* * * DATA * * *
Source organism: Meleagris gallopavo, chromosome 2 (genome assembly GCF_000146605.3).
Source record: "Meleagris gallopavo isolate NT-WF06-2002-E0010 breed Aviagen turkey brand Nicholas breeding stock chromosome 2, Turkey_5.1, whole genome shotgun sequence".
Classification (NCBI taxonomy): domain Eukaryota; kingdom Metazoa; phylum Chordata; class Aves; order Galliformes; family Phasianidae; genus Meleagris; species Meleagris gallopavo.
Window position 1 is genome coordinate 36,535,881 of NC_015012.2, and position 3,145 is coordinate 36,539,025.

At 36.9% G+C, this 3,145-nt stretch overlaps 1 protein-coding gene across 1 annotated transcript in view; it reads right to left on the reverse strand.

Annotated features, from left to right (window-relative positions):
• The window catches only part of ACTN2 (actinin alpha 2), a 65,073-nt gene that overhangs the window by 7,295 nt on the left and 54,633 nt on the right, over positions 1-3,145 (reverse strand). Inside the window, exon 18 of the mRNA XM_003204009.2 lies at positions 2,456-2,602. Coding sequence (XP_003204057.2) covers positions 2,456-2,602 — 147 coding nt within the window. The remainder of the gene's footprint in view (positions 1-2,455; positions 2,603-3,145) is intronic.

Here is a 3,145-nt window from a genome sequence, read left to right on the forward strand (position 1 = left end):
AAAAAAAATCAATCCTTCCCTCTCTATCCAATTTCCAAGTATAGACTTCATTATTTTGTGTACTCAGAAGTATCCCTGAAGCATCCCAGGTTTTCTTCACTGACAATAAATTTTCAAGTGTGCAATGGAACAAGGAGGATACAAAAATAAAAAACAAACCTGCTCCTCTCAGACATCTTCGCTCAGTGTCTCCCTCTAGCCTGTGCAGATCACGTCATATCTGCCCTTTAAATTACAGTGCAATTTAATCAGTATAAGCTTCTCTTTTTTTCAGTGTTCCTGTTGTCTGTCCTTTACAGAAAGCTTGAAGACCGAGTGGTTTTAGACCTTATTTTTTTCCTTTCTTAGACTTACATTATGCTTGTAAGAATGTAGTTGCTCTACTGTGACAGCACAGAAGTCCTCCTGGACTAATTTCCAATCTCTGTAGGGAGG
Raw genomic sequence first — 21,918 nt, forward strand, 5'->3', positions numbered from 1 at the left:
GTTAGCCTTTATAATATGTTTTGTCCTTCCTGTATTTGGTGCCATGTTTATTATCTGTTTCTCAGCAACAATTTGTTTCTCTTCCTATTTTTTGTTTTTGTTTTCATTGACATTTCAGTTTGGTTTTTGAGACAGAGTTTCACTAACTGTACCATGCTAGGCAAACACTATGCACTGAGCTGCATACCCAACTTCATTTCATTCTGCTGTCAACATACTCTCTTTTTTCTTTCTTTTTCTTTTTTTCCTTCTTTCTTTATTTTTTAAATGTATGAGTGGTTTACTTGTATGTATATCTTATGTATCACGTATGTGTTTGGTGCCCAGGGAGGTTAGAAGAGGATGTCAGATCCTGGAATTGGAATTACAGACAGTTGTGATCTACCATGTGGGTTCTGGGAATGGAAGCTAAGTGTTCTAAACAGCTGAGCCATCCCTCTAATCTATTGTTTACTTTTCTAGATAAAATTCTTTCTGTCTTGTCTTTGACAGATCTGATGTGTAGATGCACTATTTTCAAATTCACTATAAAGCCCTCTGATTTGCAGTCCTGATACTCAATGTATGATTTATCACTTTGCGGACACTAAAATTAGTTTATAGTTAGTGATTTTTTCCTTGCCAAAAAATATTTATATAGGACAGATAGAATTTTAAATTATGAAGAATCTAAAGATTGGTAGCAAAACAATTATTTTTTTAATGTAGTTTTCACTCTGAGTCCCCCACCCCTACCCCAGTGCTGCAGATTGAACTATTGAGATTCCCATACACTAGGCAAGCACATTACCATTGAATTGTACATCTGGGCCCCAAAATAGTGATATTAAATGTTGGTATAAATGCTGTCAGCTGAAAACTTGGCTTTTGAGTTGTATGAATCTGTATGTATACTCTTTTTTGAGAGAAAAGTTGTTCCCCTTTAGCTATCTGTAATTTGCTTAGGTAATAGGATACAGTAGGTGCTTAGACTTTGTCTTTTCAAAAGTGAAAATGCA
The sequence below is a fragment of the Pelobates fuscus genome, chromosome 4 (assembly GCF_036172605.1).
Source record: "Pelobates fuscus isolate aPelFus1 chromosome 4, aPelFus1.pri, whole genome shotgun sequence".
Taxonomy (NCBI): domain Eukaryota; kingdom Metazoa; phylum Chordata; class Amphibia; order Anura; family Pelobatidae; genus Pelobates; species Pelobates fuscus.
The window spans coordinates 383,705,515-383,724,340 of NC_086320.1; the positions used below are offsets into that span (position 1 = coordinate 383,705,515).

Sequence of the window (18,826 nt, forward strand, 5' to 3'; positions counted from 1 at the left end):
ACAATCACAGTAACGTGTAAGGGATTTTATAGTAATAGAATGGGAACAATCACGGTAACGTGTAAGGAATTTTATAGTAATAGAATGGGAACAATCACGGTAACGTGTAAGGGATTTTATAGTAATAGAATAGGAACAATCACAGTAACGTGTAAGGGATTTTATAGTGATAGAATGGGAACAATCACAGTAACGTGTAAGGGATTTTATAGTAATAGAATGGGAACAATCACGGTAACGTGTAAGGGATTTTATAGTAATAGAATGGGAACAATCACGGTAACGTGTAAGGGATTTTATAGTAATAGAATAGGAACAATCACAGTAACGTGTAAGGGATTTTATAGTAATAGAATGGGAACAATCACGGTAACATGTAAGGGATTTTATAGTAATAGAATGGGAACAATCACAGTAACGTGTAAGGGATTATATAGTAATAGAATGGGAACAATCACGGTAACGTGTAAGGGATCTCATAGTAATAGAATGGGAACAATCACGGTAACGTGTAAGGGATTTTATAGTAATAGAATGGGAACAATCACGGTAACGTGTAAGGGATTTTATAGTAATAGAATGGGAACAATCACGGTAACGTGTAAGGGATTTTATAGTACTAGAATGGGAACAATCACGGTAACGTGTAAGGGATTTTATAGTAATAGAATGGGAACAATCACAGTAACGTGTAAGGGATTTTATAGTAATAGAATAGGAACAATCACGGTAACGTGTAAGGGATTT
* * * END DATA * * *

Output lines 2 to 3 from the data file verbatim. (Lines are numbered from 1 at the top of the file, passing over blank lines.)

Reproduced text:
Source record: "Meleagris gallopavo isolate NT-WF06-2002-E0010 breed Aviagen turkey brand Nicholas breeding stock chromosome 2, Turkey_5.1, whole genome shotgun sequence".
Classification (NCBI taxonomy): domain Eukaryota; kingdom Metazoa; phylum Chordata; class Aves; order Galliformes; family Phasianidae; genus Meleagris; species Meleagris gallopavo.